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Bureau of Land Management and National Association of Conservation Districts Renew Their Partnership


The Bureau of Land Management (BLM) and the National Association of Conservation Districts (NACD) renewed their longstanding partnership with today’s signing of a cooperative agreement that supports both organizations’ work in natural resource management.

The Memorandum of Understanding (MOU) is intended to form a framework for cooperation that supports the organizations’ common goals and interests in managing, developing, and protecting federal and private land and water resources in an environmentally and economically sound manner.  

BLM Acting Deputy Director Jamie Connell said, “The BLM values this relationship.  The cooperative spirit and goodwill of the more than 3,000 districts across the nation have allowed us to make great strides.  By renewing this MOU, we acknowledge there is still much left to do, and we recognize we can accomplish so much more together than we could individually.”

"We are very pleased to be renewing our MOU with the Bureau of Land Management," said Earl Garber, president of NACD. "Over the previous years, our close working partnership with BLM has helped open many doors to address important natural resources management issues. The MOU will allow the diverse conservation work underway to continue forward."

Through their partnership, the BLM and NACD have worked collaboratively to address a range of public lands issues, including forestry and range management, invasive species awareness, wildland fire, and wild horses and burros.   The MOU and the ongoing working relationship allows both organizations to identify those issues that pose management challenges and to develop creative solutions jointly that benefit local communities and represent the best interest of the American public.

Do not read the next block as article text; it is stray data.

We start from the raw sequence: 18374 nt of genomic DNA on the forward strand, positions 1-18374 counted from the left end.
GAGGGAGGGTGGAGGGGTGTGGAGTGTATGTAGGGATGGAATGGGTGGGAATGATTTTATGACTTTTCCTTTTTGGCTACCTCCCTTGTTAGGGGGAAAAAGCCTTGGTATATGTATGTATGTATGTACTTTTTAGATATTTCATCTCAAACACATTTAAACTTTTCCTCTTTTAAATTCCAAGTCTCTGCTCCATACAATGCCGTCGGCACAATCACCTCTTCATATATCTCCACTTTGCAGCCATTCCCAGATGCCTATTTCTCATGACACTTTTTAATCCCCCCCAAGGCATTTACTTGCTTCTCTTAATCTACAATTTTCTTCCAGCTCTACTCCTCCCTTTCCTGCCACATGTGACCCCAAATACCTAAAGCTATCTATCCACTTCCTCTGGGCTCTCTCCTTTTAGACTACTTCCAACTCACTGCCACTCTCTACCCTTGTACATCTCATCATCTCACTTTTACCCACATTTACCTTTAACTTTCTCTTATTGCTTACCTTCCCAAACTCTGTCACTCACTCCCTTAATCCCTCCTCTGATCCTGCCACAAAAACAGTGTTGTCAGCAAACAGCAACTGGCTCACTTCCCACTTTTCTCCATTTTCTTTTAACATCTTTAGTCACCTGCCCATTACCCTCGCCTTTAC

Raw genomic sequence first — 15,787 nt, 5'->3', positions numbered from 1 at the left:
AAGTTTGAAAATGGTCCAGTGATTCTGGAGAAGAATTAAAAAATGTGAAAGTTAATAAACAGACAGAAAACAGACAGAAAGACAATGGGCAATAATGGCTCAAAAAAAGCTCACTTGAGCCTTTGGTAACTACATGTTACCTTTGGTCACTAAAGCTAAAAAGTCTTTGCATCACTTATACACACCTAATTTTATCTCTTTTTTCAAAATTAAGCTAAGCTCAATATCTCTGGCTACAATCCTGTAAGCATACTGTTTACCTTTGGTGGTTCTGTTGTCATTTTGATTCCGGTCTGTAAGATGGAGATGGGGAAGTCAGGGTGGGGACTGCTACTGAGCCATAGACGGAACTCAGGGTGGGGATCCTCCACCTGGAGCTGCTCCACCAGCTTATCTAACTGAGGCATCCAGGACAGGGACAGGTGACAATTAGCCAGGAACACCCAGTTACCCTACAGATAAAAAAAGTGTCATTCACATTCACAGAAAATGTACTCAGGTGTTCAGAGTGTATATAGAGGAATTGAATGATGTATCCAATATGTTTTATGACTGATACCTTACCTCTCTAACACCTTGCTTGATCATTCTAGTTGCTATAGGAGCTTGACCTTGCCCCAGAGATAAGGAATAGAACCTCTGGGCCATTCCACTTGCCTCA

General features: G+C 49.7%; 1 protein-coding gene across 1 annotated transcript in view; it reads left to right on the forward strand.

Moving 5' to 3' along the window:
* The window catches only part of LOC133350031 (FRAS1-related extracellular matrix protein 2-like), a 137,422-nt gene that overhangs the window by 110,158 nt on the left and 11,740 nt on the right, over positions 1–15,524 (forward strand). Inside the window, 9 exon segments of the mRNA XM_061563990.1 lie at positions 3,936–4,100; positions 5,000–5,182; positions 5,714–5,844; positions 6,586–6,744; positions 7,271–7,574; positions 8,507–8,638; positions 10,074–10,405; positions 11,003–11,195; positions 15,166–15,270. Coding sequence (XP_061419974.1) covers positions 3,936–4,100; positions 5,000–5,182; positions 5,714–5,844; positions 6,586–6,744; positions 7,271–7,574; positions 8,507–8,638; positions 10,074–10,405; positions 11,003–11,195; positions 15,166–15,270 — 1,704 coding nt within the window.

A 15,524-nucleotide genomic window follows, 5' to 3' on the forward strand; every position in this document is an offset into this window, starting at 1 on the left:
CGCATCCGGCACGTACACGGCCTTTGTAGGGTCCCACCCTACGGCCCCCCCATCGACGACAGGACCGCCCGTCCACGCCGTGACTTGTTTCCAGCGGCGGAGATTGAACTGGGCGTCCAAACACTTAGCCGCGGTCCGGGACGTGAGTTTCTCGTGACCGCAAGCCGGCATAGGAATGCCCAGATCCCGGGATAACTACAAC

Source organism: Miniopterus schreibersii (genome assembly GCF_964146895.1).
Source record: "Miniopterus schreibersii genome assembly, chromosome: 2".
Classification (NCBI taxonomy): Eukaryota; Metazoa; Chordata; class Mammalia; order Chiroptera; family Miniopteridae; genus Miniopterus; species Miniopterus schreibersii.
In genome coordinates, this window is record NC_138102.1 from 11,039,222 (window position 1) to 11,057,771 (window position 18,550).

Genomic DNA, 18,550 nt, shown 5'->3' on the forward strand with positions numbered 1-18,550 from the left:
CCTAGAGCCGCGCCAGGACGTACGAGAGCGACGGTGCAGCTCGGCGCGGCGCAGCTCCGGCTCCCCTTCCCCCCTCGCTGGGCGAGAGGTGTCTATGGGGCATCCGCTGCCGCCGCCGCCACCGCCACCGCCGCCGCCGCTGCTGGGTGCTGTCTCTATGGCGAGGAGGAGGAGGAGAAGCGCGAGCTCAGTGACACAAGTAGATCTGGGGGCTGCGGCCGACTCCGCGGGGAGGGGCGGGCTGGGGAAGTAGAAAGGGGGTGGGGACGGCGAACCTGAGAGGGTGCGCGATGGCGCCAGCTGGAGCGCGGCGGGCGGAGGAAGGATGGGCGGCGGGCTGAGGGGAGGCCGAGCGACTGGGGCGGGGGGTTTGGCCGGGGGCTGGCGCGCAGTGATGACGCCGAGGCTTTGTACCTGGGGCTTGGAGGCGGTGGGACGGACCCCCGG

The BLM manages more than 245 million acres of public land, the most of any Federal agency. This land, known as the National System of Public Lands, is primarily located in 12 Western states, including Alaska. The BLM also administers 700 million acres of sub-surface mineral estate throughout the nation. In Fiscal Year (FY) 2011, recreational and other activities on BLM-managed land contributed more than $130 billion to the U.S. economy and supported more than 600,000 American jobs. The Bureau is also one of a handful of agencies that collects more revenue than it spends. In FY 2012, nearly $5.7 billion will be generated on lands managed by the BLM, which operates on a $1.1 billion budget. The BLM's multiple-use mission is to sustain the health and productivity of the public lands for the use and enjoyment of present and future generations. The Bureau accomplishes this by managing such activities as outdoor recreation, livestock grazing, mineral development, and energy production, and by conserving natural, historical, cultural, and other resources on public lands.

The National Association of Conservation Districts is the non-profit organization that represents the nation's 3,000 conservation districts, their state associations and the 17,000 men and women who serve on their governing boards. For more than 70 years, local conservation districts have worked with cooperating landowners and managers of private working lands to help them plan and apply effective conservation practices.

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